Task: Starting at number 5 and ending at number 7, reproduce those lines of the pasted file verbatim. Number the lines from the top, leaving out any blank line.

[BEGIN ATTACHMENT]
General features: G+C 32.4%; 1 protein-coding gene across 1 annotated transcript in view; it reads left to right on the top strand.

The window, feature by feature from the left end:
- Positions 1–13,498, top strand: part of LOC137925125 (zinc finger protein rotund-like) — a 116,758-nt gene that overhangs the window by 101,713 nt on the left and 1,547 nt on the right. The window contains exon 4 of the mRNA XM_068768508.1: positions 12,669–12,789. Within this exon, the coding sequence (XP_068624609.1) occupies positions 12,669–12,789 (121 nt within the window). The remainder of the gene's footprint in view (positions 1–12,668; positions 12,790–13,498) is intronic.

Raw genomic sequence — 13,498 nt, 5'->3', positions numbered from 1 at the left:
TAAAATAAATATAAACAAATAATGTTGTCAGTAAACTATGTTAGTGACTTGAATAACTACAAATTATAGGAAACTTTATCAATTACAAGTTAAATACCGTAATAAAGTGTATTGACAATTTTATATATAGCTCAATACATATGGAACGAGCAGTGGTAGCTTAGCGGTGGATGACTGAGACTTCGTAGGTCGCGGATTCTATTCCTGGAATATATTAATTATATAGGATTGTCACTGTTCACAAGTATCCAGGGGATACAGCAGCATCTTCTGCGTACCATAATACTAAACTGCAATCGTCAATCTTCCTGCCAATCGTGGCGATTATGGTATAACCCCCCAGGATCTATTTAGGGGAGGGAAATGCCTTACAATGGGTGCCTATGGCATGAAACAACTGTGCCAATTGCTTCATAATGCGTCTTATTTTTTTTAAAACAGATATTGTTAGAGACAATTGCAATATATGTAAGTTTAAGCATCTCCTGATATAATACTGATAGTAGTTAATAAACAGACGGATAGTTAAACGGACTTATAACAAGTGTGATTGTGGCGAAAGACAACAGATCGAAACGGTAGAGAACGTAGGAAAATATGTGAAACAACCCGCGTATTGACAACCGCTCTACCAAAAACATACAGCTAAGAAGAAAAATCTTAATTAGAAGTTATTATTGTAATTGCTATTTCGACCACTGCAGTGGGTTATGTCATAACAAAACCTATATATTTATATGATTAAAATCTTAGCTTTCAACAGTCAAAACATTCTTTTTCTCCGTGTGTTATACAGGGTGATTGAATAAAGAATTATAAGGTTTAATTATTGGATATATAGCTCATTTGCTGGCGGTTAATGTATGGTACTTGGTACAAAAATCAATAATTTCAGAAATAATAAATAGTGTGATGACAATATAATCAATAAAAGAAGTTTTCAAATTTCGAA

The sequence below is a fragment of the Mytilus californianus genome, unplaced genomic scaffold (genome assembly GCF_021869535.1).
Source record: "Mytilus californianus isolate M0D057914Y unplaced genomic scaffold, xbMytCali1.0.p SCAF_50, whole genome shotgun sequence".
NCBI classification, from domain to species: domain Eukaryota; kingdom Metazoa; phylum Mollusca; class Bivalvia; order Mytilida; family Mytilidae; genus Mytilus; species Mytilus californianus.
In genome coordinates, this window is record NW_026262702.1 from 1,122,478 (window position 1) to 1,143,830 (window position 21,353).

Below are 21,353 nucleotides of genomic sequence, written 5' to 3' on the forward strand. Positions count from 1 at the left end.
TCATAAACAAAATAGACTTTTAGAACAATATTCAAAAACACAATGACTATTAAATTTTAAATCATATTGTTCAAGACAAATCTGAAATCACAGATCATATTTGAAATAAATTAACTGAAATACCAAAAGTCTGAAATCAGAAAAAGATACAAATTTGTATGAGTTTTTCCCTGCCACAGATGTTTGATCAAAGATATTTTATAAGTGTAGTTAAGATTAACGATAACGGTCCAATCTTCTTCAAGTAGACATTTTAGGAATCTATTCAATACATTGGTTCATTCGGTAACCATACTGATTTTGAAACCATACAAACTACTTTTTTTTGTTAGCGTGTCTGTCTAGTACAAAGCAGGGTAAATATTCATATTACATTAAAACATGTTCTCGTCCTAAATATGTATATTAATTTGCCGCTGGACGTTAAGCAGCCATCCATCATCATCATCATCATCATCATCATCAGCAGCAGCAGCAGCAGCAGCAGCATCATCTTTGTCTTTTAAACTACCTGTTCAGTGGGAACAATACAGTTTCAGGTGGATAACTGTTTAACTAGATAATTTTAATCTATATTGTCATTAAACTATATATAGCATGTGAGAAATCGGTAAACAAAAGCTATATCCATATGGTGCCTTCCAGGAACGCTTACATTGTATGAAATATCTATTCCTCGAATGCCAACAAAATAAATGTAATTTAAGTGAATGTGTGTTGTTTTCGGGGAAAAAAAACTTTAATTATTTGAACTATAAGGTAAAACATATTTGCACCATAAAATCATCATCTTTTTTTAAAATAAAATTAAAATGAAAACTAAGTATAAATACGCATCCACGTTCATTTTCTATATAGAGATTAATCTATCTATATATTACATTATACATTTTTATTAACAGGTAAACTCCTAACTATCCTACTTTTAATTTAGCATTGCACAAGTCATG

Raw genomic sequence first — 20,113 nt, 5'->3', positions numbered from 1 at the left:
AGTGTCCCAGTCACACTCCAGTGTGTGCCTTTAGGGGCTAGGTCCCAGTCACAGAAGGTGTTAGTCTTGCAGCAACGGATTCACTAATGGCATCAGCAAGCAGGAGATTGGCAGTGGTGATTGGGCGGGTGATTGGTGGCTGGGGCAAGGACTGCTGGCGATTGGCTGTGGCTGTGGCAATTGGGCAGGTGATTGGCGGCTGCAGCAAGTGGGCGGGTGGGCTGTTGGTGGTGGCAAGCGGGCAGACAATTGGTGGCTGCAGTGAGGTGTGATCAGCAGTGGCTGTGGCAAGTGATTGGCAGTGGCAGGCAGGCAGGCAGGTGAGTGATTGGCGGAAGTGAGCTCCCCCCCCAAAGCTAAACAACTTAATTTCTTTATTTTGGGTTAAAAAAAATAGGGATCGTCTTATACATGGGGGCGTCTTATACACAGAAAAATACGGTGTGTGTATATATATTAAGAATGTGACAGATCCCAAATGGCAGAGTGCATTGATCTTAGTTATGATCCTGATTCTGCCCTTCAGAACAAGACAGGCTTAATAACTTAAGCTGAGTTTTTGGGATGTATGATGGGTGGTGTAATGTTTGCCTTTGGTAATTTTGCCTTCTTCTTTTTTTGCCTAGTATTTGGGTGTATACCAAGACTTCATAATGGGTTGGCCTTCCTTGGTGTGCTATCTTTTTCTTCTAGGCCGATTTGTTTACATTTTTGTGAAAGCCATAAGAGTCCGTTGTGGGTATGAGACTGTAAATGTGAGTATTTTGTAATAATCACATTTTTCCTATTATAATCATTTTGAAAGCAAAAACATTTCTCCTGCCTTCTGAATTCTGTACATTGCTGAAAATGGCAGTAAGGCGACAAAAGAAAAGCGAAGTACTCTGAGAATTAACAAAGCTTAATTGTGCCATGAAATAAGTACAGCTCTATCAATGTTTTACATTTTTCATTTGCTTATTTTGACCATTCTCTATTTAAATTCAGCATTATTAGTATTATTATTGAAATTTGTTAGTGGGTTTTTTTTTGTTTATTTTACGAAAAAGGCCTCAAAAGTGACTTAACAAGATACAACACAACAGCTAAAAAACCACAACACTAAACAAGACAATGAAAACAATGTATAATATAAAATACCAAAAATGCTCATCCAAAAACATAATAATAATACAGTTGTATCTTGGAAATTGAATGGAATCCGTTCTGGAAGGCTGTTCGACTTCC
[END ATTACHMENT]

TAAAATAAATATAAACAAATAATGTTGTCAGTAAACTATGTTAGTGACTTGAATAACTACAAATTATAGGAAACTTTATCAATTACAAGTTAAATACCGTAATAAAGTGTATTGACAATTTTATATATAGCTCAATACATATGGAACGAGCAGTGGTAGCTTAGCGGTGGATGACTGAGACTTCGTAGGTCGCGGATTCTATTCCTGGAATATATTAATTATATAGGATTGTCACTGTTCACAAGTATCCAGGGGATACAGCAGCATCTTCTGCGTACCATAATACTAAACTGCAATCGTCAATCTTCCTGCCAATCGTGGCGATTATGGTATAACCCCCCAGGATCTATTTAGGGGAGGGAAATGCCTTACAATGGGTGCCTATGGCATGAAACAACTGTGCCAATTGCTTCATAATGCGTCTTATTTTTTTTAAAACAGATATTGTTAGAGACAATTGCAATATATGTAAGTTTAAGCATCTCCTGATATAATACTGATAGTAGTTAATAAACAGACGGATAGTTAAACGGACTTATAACAAGTGTGATTGTGGCGAAAGACAACAGATCGAAACGGTAGAGAACGTAGGAAAATATGTGAAACAACCCGCGTATTGACAACCGCTCTACCAAAAACATACAGCTAAGAAGAAAAATCTTAATTAGAAGTTATTATTGTAATTGCTATTTCGACCACTGCAGTGGGTTATGTCATAACAAAACCTATATATTTATATGATTAAAATCTTAGCTTTCAACAGTCAAAACATTCTTTTTCTCCGTGTGTTATACAGGGTGATTGAATAAAGAATTATAAGGTTTAATTATTGGATATATAGCTCATTTGCTGGCGGTTAATGTATGGTACTTGGTACAAAAATCAATAATTTCAGAAATAATAAATAGTGTGATGACAATATAATCAATAAAAGAAGTTTTCAAATTTCGAA

The sequence below is a fragment of the Mytilus californianus genome, unplaced genomic scaffold (genome assembly GCF_021869535.1).
Source record: "Mytilus californianus isolate M0D057914Y unplaced genomic scaffold, xbMytCali1.0.p SCAF_50, whole genome shotgun sequence".